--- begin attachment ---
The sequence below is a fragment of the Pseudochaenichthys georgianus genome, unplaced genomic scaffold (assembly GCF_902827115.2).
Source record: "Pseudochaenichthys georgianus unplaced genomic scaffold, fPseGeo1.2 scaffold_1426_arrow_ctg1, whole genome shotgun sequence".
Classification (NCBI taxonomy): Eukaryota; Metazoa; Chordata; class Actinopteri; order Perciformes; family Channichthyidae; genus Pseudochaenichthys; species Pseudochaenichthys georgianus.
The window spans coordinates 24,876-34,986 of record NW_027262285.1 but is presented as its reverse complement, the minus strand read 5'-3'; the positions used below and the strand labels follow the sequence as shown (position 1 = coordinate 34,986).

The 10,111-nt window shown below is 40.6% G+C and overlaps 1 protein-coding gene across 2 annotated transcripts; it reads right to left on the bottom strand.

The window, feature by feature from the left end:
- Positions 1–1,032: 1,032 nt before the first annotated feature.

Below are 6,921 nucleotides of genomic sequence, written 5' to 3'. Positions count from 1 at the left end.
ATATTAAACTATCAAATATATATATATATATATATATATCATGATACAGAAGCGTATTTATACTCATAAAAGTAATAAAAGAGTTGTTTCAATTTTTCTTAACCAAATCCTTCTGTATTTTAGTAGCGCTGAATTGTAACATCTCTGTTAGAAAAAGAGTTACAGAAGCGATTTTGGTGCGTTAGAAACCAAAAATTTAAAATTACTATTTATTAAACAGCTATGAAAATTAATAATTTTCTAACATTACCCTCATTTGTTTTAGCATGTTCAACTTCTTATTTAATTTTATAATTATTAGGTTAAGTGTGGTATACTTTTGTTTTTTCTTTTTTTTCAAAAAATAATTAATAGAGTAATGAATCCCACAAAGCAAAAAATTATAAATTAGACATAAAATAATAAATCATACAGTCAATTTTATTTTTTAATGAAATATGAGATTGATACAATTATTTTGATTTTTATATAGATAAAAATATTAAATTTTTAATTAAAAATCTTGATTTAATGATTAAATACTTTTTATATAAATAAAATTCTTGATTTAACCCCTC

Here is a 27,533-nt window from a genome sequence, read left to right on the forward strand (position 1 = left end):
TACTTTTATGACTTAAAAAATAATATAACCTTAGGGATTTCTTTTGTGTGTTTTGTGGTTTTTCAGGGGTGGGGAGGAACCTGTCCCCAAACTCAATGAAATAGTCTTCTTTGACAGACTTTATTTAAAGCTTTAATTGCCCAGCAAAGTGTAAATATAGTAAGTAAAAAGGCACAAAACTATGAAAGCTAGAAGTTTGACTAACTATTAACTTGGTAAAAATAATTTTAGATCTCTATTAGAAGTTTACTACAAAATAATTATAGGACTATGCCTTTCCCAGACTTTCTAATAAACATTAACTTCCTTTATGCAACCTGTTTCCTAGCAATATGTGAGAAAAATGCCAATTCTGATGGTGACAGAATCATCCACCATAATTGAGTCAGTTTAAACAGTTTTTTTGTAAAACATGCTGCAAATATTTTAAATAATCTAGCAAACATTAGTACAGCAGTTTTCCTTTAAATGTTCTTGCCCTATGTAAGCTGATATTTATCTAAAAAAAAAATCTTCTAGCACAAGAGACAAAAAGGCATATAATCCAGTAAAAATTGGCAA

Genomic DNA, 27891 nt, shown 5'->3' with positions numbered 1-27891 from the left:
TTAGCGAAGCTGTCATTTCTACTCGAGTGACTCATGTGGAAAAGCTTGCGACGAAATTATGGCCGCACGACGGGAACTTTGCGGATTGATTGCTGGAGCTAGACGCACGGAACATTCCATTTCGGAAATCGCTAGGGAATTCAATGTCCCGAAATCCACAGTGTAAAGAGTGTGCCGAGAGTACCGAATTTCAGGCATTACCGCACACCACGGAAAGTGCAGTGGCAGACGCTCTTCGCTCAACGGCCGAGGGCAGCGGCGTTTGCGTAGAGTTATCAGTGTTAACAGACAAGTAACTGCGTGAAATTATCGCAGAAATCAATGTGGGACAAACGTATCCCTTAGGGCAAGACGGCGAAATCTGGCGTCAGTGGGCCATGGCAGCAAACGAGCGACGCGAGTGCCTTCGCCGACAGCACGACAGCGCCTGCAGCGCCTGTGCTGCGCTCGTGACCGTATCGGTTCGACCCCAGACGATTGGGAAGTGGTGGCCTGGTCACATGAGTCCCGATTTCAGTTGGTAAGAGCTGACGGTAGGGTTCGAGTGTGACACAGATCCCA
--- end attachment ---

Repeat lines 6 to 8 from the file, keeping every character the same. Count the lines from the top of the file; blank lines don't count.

The window, feature by feature from the left end:
- Positions 1–1,032: 1,032 nt before the first annotated feature.

Below are 6,921 nucleotides of genomic sequence, written 5' to 3'. Positions count from 1 at the left end.